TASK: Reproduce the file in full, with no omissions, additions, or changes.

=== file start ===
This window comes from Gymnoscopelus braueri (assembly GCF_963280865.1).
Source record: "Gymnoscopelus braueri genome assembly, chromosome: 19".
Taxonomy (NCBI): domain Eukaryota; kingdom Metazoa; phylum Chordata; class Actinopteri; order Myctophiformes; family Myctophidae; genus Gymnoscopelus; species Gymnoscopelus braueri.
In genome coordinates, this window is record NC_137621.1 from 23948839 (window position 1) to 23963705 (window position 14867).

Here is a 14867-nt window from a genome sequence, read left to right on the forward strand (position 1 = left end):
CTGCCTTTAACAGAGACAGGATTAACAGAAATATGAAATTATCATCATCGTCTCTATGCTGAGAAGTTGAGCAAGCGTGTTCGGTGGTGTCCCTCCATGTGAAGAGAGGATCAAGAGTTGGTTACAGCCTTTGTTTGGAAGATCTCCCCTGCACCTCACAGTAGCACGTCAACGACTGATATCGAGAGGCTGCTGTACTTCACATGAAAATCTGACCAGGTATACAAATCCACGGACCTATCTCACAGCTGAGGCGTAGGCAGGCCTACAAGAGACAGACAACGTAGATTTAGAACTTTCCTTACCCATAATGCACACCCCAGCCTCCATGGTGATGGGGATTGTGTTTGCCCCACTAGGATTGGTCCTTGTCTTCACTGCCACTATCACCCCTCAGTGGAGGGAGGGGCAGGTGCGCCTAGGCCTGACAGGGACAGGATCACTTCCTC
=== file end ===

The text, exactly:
This window comes from Gymnoscopelus braueri (assembly GCF_963280865.1).
Source record: "Gymnoscopelus braueri genome assembly, chromosome: 19".
Taxonomy (NCBI): domain Eukaryota; kingdom Metazoa; phylum Chordata; class Actinopteri; order Myctophiformes; family Myctophidae; genus Gymnoscopelus; species Gymnoscopelus braueri.
In genome coordinates, this window is record NC_137621.1 from 23948839 (window position 1) to 23963705 (window position 14867).

Here is a 14867-nt window from a genome sequence, read left to right on the forward strand (position 1 = left end):
CTGCCTTTAACAGAGACAGGATTAACAGAAATATGAAATTATCATCATCGTCTCTATGCTGAGAAGTTGAGCAAGCGTGTTCGGTGGTGTCCCTCCATGTGAAGAGAGGATCAAGAGTTGGTTACAGCCTTTGTTTGGAAGATCTCCCCTGCACCTCACAGTAGCACGTCAACGACTGATATCGAGAGGCTGCTGTACTTCACATGAAAATCTGACCAGGTATACAAATCCACGGACCTATCTCACAGCTGAGGCGTAGGCAGGCCTACAAGAGACAGACAACGTAGATTTAGAACTTTCCTTACCCATAATGCACACCCCAGCCTCCATGGTGATGGGGATTGTGTTTGCCCCACTAGGATTGGTCCTTGTCTTCACTGCCACTATCACCCCTCAGTGGAGGGAGGGGCAGGTGCGCCTAGGCCTGACAGGGACAGGATCACTTCCTC